Truck accident leaves four dead, four injured

Most truck drivers are good people who are concerned with highway safety. But as in all other lines of work, there are some who break the rules and make their peers look bad. One of the most commonsafety regulations broken in trucking is the rule restricting the hours a truck driver can drive and work in a 24-hour period: they can, at most, drive 11 hours during a maximum 14-hour workday.

As Joplin residents know, truckers who exceed those limits can wind up dangerously fatigued, posing a menace behind the wheel of an 80,000-pound vehicle moving at highway speeds. Next door to Missouri, a 51-year-old man faces criminal charges in a truck crash that killed four people and left four others injured.

NBC News Chicago said the Elwood, Illinois, accident happened when the 18-wheeler sped into an Interstate 55 construction zone and crashed into a car, triggering a chain reaction with three other vehicles and another big rig.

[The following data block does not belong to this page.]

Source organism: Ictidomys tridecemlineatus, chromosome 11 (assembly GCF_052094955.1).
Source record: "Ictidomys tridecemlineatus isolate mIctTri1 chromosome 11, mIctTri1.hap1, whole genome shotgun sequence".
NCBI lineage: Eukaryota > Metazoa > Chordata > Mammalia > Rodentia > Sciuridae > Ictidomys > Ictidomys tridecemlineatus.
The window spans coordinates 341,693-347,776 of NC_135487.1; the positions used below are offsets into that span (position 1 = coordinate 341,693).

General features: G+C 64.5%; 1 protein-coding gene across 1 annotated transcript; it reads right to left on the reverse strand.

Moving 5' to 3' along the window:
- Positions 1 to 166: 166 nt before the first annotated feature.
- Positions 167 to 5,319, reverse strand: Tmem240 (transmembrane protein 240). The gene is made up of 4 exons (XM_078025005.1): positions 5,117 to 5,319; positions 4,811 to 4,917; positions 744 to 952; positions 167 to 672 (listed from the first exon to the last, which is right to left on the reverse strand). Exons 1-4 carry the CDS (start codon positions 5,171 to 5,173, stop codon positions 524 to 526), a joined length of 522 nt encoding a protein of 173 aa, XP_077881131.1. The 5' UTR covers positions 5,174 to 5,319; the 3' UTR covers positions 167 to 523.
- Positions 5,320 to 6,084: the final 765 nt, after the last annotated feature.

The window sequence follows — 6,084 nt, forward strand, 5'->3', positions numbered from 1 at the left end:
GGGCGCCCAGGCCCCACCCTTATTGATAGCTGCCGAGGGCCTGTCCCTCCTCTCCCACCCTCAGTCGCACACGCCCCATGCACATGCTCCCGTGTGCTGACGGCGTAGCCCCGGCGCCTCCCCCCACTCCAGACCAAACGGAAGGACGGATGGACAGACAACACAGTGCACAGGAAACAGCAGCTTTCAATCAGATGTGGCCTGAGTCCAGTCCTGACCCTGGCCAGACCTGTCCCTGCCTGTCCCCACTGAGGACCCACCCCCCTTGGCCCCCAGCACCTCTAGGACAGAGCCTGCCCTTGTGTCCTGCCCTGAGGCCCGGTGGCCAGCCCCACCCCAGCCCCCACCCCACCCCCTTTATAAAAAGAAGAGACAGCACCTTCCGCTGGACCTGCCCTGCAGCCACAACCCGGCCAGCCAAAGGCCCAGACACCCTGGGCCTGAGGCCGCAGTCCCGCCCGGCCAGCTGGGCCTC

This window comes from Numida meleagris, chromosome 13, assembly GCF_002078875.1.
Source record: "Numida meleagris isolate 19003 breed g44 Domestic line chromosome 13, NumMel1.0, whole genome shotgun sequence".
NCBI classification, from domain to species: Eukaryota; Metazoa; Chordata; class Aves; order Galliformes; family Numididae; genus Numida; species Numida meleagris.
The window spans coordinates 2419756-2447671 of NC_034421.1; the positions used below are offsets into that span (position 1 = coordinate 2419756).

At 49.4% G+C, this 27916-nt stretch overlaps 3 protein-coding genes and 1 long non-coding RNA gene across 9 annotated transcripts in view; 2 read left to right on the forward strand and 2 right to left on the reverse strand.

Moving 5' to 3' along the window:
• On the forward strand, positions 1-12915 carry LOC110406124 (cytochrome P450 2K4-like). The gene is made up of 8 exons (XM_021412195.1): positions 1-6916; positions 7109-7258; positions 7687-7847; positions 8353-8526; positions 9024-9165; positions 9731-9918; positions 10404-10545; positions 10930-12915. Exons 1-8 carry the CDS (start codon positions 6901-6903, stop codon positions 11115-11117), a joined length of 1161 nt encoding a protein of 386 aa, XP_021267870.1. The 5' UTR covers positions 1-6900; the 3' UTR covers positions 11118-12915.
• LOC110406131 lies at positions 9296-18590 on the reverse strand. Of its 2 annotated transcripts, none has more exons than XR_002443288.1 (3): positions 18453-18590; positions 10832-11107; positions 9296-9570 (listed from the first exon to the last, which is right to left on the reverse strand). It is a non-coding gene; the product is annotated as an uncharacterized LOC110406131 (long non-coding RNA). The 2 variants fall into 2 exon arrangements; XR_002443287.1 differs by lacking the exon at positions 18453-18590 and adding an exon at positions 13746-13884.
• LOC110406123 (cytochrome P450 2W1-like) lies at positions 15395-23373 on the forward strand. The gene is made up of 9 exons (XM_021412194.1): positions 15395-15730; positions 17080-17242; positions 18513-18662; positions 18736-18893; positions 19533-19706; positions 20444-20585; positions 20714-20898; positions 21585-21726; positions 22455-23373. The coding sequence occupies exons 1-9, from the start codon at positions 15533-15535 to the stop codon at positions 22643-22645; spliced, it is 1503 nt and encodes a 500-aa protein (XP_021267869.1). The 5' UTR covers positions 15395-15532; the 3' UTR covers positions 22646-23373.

An earlier report from NBC said one of those killed was a mother in a vehicle with three of her four children. The kids, ages 16, 12 and 10, survived the ordeal, but we can only imagine the shock and trauma involved for them. One of them remains hospitalized in stable condition; the other two were treated and released.

An 11-year-old girl in a separate vehicle was also killed in the chain reaction.

Law enforcement officials say the trucker falsified his log book, claiming he had started work that day between 6 a.m. and 6:30 a.m., when he had in reality started at 2:30 that morning. The crash happened approximately 12 hours later.

How can we stop truck drivers from causing so much damage and grief? We can use the law to its full extent and hope that other truckers learn to adhere to regulations.

People who have lost loved ones or suffered injuries in a truck accident should speak with an attorney experienced in representing families and injury victims.

Source: NBC Chicago, "Truck Driver Held on $1M Bail in Fatal I-55 Chain Reaction Crash," Lauren Petty, July 23, 2014



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